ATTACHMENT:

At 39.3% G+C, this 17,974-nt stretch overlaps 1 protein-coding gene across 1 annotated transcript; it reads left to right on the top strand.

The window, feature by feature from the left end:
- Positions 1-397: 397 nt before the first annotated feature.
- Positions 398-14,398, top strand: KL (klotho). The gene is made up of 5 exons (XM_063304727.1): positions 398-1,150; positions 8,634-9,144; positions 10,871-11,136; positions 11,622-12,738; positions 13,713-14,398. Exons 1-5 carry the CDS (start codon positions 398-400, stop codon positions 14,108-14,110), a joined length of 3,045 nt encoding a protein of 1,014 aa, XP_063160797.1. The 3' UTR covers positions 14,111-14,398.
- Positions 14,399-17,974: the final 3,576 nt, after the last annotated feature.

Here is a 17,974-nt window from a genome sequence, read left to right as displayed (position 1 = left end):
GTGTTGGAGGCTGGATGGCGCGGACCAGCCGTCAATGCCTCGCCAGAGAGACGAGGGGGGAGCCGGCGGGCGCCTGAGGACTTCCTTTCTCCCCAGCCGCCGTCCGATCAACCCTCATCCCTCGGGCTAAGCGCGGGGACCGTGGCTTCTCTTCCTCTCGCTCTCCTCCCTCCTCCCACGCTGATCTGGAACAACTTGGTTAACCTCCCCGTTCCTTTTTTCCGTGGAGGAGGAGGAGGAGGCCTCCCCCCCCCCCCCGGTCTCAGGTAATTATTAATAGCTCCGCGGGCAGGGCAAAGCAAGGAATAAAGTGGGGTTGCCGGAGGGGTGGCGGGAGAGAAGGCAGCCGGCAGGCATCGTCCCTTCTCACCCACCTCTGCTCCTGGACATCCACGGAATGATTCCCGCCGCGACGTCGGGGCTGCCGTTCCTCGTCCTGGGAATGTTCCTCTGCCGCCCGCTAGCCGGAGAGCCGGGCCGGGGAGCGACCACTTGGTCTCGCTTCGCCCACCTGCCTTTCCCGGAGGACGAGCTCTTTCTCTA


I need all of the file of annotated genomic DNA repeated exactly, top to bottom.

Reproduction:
At 39.3% G+C, this 17,974-nt stretch overlaps 1 protein-coding gene across 1 annotated transcript; it reads left to right on the top strand.

The window, feature by feature from the left end:
- Positions 1-397: 397 nt before the first annotated feature.
- Positions 398-14,398, top strand: KL (klotho). The gene is made up of 5 exons (XM_063304727.1): positions 398-1,150; positions 8,634-9,144; positions 10,871-11,136; positions 11,622-12,738; positions 13,713-14,398. Exons 1-5 carry the CDS (start codon positions 398-400, stop codon positions 14,108-14,110), a joined length of 3,045 nt encoding a protein of 1,014 aa, XP_063160797.1. The 3' UTR covers positions 14,111-14,398.
- Positions 14,399-17,974: the final 3,576 nt, after the last annotated feature.

Here is a 17,974-nt window from a genome sequence, read left to right as displayed (position 1 = left end):
GTGTTGGAGGCTGGATGGCGCGGACCAGCCGTCAATGCCTCGCCAGAGAGACGAGGGGGGAGCCGGCGGGCGCCTGAGGACTTCCTTTCTCCCCAGCCGCCGTCCGATCAACCCTCATCCCTCGGGCTAAGCGCGGGGACCGTGGCTTCTCTTCCTCTCGCTCTCCTCCCTCCTCCCACGCTGATCTGGAACAACTTGGTTAACCTCCCCGTTCCTTTTTTCCGTGGAGGAGGAGGAGGAGGCCTCCCCCCCCCCCCCGGTCTCAGGTAATTATTAATAGCTCCGCGGGCAGGGCAAAGCAAGGAATAAAGTGGGGTTGCCGGAGGGGTGGCGGGAGAGAAGGCAGCCGGCAGGCATCGTCCCTTCTCACCCACCTCTGCTCCTGGACATCCACGGAATGATTCCCGCCGCGACGTCGGGGCTGCCGTTCCTCGTCCTGGGAATGTTCCTCTGCCGCCCGCTAGCCGGAGAGCCGGGCCGGGGAGCGACCACTTGGTCTCGCTTCGCCCACCTGCCTTTCCCGGAGGACGAGCTCTTTCTCTA